Skip to main content

Power Failures in South Africa

Sorry for the light posting folks, I've been real busy trying to prepare for a river trip coming up next week. But I had a quick thought when thinking about the recent ginormous power failures here compared to my two years in the Peace Corps. (James Fallows has some good thoughts here, here, and here.)

So, the background: we had a huge storm here, and the power was out at my house for almost five days. When I was in South Africa, this never happened. My village, about 100 km away from the nearest sizable town, way out on the rim of the Kalahari, would lose power pretty frequently during the summer from lightning storms, but it would almost always be back on within 12-24 hours. These lightning storms, by the way, were by far the most intense I have ever experienced. Bolts so close together that there was more light than darkness, and a continuous cannonade of thunder. Wind that tore off part of my roof. But the longest period of outage that we had during those two years was a little over two days, when a strike actually fried a conductor in my village and the power company had to send someone from ~250 km away to fix it.

This discrepancy—two-day power outage in a tiny village hundreds of miles out in the countryside of a poorish country, compared to a five-day outage in the capital city of the richest country the world has ever seen—is nominally about trees, I think. DC is very heavily treed, apparently with fall-prone species, and not that dense, making the power infrastructure more vulnerable and expensive per user. When a big storm comes through, some of those trees fall over and crush the power lines; around my village there were only much smaller shrubs and thorn trees that were a lot tougher in any case.

Really, though, it's about government. As it turns out South Africa had rolling blackouts back in 2008 (before I arrived) from a lot of Thabo Mbeki-related irresponsible lack of maintenance and capacity-building. But when that turned into a giant political and international embarrassment, they fixed the problem. In a kinda cheap, half-assed, and corrupt way, but it got the job done.

This is what I'm talking about when I say that South Africa has the US licked when it comes to dynamic governance. Mzanzi is an extremely corrupt country, but at least they try to do big things, or seem to feel a sense of collective guilt when they make horrible mistakes. America seems apathetic by comparison. We strut around, pounding our chests and grunting about how we're the greatest country in the world, but when the power is out for nearly a week in our capital city, we can't manage much more than a collective shrug.

For shame. Where is our pride?

Comments

Popular posts from this blog

Why Did Reality Winner Leak to the Intercept?

So Reality Winner, former NSA contractor, is in federal prison for leaking classified information — for five years and three months, the longest sentence of any whistleblower in history. She gave documents on how Russia had attempted to hack vendors of election machinery and software to The Intercept , which completely bungled basic security procedures (according to a recent New York Times piece from Ben Smith, the main fault lay with Matthew Cole and Richard Esposito ), leading to her capture within hours. Winner recently contracted COVID-19 in prison, and is reportedly suffering some lingering aftereffects. Glenn Greenwald has been furiously denying that he had anything at all to do with the Winner clusterfuck, and I recently got in an argument with him about it on Twitter. I read a New York story about Winner, which clearly implies that she was listening to the Intercepted podcast of March 22, 2017 , where Greenwald and Jeremy Scahill expressed skepticism about Russia actually b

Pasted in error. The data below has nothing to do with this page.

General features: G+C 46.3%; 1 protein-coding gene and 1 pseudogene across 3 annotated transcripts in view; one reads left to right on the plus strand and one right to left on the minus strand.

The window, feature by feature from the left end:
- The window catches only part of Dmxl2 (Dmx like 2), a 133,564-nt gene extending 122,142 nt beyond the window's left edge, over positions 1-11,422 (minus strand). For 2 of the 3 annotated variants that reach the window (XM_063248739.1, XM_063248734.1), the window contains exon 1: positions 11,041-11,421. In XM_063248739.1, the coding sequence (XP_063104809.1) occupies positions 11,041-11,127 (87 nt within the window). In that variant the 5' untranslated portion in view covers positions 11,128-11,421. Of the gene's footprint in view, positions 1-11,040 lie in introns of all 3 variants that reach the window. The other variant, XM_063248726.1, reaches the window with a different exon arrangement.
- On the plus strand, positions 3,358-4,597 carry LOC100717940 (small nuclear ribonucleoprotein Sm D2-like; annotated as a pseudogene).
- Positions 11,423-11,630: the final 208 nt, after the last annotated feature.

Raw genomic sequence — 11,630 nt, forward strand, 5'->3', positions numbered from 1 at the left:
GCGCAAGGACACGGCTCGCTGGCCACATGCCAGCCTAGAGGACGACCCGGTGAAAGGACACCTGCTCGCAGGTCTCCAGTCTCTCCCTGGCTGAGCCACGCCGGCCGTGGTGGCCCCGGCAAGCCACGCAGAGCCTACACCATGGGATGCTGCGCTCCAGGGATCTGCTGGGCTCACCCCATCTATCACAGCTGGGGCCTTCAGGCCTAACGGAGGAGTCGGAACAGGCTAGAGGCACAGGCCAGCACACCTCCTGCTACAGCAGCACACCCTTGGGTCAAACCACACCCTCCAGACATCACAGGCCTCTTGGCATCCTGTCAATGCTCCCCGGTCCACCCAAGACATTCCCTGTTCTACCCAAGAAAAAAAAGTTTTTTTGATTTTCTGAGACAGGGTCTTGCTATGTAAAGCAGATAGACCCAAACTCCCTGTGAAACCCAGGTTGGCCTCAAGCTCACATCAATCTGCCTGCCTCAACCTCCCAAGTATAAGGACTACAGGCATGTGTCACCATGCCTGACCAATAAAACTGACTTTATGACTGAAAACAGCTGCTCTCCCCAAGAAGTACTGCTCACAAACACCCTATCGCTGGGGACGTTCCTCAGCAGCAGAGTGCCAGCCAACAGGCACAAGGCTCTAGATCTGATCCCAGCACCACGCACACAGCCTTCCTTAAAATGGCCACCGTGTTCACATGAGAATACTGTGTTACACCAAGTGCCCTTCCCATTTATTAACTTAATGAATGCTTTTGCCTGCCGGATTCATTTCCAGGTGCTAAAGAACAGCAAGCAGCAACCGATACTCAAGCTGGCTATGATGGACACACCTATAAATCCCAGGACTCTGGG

The Basic Instinct of Socialism

This year I finally decided to stop beating around the bush and start calling myself a democratic socialist. I think the reason for the long hesitation is the very long record of horrifying atrocities carried out by self-described socialist countries. Of course, there is no social system that doesn't have a long, bloody rap sheet, capitalism very much included . But I've never described myself as a capitalist either, and the whole point of socialism is that it's supposed to be better than that. So of course I cannot be a tankie — Stalin and Mao were evil, terrible butchers, some of the worst people who ever lived. There are two basic lessons to be learned from the failures of Soviet and Chinese Communism, I think. One is that Marxism-Leninism is not a just or workable system. One cannot simply skip over capitalist development, and any socialist project must be democratic and preserve basic liberal freedoms. The second, perhaps more profound lesson, is that there is no s

Varanus albigularis albigularis

That is the Latin name for the white-throated monitor lizard , a large reptile native to southern Africa that can grow up to two meters long (see pictures of one at the Oakland Zoo here ). In Setswana, it's called a "gopane." I saw one of these in my village yesterday on the way back from my run. Some kids from school found it in the riverbed and tortured it to death, stabbing out its eyes, cutting off its tail, and gutting it which finally killed it. It seemed to be a female as there were a bunch of round white things I can only imagine were eggs amongst the guts. I only arrived after it was already dead, but they described what had happened with much hilarity and re-enactment. When I asked why they killed it, they said it was because it would eat their chickens and eggs, which is probably true, and because it sucks blood from people, which is completely ridiculous. It might bite a person, but not unless threatened. It seems roughly the same as killing wolves tha